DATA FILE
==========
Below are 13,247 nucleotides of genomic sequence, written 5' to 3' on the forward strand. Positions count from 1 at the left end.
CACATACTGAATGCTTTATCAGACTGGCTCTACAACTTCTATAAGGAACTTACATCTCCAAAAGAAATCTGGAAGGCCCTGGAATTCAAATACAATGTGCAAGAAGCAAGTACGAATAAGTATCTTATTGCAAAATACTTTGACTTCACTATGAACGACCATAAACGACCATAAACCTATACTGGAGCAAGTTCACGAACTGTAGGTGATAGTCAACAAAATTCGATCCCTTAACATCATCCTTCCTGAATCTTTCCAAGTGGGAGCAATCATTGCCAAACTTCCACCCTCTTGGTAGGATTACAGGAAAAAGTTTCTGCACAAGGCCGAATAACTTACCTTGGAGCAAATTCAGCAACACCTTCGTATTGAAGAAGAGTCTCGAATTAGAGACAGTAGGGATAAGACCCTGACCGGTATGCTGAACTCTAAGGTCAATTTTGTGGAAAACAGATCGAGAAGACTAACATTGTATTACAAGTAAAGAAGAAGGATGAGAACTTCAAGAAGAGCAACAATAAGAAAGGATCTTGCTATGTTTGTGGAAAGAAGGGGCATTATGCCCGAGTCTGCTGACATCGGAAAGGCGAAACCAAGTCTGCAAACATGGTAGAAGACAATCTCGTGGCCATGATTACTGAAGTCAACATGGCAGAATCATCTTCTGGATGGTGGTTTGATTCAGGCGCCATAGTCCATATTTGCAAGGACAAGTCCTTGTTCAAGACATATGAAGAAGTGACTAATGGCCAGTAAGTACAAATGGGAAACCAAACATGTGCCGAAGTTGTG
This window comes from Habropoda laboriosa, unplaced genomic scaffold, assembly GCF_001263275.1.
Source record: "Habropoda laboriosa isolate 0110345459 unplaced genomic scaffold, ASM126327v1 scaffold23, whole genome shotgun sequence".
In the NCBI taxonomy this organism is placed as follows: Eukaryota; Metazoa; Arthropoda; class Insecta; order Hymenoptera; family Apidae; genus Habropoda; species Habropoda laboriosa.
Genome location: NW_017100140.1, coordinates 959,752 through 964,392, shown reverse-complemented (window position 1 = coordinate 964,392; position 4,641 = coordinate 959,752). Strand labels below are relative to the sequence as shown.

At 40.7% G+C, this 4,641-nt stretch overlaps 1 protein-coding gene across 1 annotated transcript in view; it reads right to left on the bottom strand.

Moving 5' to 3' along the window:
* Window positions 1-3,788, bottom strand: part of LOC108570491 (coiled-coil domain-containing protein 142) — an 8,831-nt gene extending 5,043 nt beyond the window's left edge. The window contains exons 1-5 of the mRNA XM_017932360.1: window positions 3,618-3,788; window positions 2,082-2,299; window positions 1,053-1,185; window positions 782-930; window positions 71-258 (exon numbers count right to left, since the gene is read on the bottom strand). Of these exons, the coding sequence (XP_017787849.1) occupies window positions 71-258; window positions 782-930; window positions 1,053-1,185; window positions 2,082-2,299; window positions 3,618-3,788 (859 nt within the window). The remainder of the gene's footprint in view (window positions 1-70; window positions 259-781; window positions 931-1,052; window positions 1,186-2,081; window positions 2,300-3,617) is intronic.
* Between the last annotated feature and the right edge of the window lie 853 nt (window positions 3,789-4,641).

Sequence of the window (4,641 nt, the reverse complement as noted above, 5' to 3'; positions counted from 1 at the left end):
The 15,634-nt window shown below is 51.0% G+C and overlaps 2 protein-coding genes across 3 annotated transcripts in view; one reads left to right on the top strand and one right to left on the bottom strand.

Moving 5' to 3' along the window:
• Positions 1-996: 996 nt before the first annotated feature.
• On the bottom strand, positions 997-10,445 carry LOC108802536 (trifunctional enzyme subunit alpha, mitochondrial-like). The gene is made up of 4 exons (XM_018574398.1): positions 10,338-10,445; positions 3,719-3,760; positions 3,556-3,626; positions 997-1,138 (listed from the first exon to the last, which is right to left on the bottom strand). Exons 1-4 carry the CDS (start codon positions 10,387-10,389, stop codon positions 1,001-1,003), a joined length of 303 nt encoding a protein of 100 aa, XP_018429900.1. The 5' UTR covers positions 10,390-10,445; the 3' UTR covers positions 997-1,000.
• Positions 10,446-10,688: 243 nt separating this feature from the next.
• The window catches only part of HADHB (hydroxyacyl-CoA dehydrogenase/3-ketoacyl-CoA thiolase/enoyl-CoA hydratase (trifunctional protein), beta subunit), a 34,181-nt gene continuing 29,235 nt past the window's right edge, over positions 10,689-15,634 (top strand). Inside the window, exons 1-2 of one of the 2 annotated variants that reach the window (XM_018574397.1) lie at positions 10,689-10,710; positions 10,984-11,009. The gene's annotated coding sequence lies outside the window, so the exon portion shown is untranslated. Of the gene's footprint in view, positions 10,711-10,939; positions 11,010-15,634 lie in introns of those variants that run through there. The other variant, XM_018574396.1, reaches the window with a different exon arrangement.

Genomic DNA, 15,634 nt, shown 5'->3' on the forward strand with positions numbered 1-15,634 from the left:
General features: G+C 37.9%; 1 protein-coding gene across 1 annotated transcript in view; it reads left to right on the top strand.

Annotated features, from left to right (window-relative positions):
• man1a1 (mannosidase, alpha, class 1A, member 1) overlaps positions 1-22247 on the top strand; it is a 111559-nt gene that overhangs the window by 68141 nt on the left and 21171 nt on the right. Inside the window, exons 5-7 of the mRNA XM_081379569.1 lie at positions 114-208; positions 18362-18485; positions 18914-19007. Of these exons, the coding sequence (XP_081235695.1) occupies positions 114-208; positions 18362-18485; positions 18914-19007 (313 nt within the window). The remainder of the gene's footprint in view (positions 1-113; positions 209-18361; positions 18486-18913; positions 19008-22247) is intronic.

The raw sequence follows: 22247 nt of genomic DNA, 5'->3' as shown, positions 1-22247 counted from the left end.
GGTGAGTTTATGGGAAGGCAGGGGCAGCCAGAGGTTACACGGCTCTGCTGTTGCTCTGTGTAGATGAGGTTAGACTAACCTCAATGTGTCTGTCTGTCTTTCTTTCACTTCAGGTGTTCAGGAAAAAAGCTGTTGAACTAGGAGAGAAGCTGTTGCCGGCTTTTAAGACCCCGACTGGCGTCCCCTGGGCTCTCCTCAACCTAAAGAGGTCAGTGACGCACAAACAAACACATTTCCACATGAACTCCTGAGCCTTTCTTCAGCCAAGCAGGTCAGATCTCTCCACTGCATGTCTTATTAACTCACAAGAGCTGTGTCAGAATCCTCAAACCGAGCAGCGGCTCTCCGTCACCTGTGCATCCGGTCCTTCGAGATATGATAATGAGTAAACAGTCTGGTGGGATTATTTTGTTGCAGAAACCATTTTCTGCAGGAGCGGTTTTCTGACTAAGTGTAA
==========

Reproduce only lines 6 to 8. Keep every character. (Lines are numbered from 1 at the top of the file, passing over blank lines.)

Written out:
Genome location: NW_017100140.1, coordinates 959,752 through 964,392, shown reverse-complemented (window position 1 = coordinate 964,392; position 4,641 = coordinate 959,752). Strand labels below are relative to the sequence as shown.

At 40.7% G+C, this 4,641-nt stretch overlaps 1 protein-coding gene across 1 annotated transcript in view; it reads right to left on the bottom strand.

Moving 5' to 3' along the window: